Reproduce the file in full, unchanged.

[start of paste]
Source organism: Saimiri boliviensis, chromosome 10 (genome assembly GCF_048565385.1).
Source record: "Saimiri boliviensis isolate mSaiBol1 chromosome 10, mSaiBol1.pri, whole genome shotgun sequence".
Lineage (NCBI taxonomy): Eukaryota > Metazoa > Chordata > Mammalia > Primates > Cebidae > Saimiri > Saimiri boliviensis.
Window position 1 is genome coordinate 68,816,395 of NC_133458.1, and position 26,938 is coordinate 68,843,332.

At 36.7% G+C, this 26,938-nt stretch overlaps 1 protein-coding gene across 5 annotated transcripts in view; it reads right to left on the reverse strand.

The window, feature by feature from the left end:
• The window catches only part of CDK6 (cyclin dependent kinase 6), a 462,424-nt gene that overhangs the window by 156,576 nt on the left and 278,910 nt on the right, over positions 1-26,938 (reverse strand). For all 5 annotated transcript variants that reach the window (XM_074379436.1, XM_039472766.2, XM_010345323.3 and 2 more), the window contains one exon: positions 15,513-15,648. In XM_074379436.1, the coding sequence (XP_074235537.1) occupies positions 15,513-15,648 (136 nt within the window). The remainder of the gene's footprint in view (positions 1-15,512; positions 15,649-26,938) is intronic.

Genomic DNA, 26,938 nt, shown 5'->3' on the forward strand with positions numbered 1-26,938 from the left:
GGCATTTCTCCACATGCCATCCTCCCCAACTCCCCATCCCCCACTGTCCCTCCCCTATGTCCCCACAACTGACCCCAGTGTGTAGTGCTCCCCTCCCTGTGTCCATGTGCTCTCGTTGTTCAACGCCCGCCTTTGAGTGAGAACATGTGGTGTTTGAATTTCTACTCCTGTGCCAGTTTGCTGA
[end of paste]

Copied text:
Source organism: Saimiri boliviensis, chromosome 10 (genome assembly GCF_048565385.1).
Source record: "Saimiri boliviensis isolate mSaiBol1 chromosome 10, mSaiBol1.pri, whole genome shotgun sequence".
Lineage (NCBI taxonomy): Eukaryota > Metazoa > Chordata > Mammalia > Primates > Cebidae > Saimiri > Saimiri boliviensis.
Window position 1 is genome coordinate 68,816,395 of NC_133458.1, and position 26,938 is coordinate 68,843,332.

At 36.7% G+C, this 26,938-nt stretch overlaps 1 protein-coding gene across 5 annotated transcripts in view; it reads right to left on the reverse strand.

The window, feature by feature from the left end:
• The window catches only part of CDK6 (cyclin dependent kinase 6), a 462,424-nt gene that overhangs the window by 156,576 nt on the left and 278,910 nt on the right, over positions 1-26,938 (reverse strand). For all 5 annotated transcript variants that reach the window (XM_074379436.1, XM_039472766.2, XM_010345323.3 and 2 more), the window contains one exon: positions 15,513-15,648. In XM_074379436.1, the coding sequence (XP_074235537.1) occupies positions 15,513-15,648 (136 nt within the window). The remainder of the gene's footprint in view (positions 1-15,512; positions 15,649-26,938) is intronic.

Genomic DNA, 26,938 nt, shown 5'->3' on the forward strand with positions numbered 1-26,938 from the left:
GGCATTTCTCCACATGCCATCCTCCCCAACTCCCCATCCCCCACTGTCCCTCCCCTATGTCCCCACAACTGACCCCAGTGTGTAGTGCTCCCCTCCCTGTGTCCATGTGCTCTCGTTGTTCAACGCCCGCCTTTGAGTGAGAACATGTGGTGTTTGAATTTCTACTCCTGTGCCAGTTTGCTGA